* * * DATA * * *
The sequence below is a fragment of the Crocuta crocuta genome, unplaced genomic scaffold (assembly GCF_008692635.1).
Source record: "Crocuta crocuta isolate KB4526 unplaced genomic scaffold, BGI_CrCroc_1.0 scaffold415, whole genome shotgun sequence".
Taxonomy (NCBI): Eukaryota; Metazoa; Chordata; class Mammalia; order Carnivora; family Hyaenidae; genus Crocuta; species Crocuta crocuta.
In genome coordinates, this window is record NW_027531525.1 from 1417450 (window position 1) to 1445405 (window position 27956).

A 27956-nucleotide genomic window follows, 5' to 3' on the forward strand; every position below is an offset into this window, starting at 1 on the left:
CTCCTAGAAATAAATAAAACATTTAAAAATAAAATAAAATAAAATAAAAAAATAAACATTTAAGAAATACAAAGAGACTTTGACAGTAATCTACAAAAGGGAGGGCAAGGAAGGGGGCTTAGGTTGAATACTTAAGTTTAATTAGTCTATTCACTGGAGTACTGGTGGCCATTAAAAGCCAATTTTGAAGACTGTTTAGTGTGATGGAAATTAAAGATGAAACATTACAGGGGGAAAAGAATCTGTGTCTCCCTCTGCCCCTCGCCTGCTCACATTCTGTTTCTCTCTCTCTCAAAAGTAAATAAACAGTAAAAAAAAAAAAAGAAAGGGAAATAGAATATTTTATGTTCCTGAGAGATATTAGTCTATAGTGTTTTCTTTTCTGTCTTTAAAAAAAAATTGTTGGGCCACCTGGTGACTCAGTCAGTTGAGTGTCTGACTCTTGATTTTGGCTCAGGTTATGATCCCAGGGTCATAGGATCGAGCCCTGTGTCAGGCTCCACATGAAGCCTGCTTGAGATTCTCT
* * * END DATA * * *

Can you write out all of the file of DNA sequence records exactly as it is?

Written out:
The sequence below is a fragment of the Crocuta crocuta genome, unplaced genomic scaffold (assembly GCF_008692635.1).
Source record: "Crocuta crocuta isolate KB4526 unplaced genomic scaffold, BGI_CrCroc_1.0 scaffold415, whole genome shotgun sequence".
Taxonomy (NCBI): Eukaryota; Metazoa; Chordata; class Mammalia; order Carnivora; family Hyaenidae; genus Crocuta; species Crocuta crocuta.
In genome coordinates, this window is record NW_027531525.1 from 1417450 (window position 1) to 1445405 (window position 27956).

A 27956-nucleotide genomic window follows, 5' to 3' on the forward strand; every position below is an offset into this window, starting at 1 on the left:
CTCCTAGAAATAAATAAAACATTTAAAAATAAAATAAAATAAAATAAAAAAATAAACATTTAAGAAATACAAAGAGACTTTGACAGTAATCTACAAAAGGGAGGGCAAGGAAGGGGGCTTAGGTTGAATACTTAAGTTTAATTAGTCTATTCACTGGAGTACTGGTGGCCATTAAAAGCCAATTTTGAAGACTGTTTAGTGTGATGGAAATTAAAGATGAAACATTACAGGGGGAAAAGAATCTGTGTCTCCCTCTGCCCCTCGCCTGCTCACATTCTGTTTCTCTCTCTCTCAAAAGTAAATAAACAGTAAAAAAAAAAAAAGAAAGGGAAATAGAATATTTTATGTTCCTGAGAGATATTAGTCTATAGTGTTTTCTTTTCTGTCTTTAAAAAAAAATTGTTGGGCCACCTGGTGACTCAGTCAGTTGAGTGTCTGACTCTTGATTTTGGCTCAGGTTATGATCCCAGGGTCATAGGATCGAGCCCTGTGTCAGGCTCCACATGAAGCCTGCTTGAGATTCTCT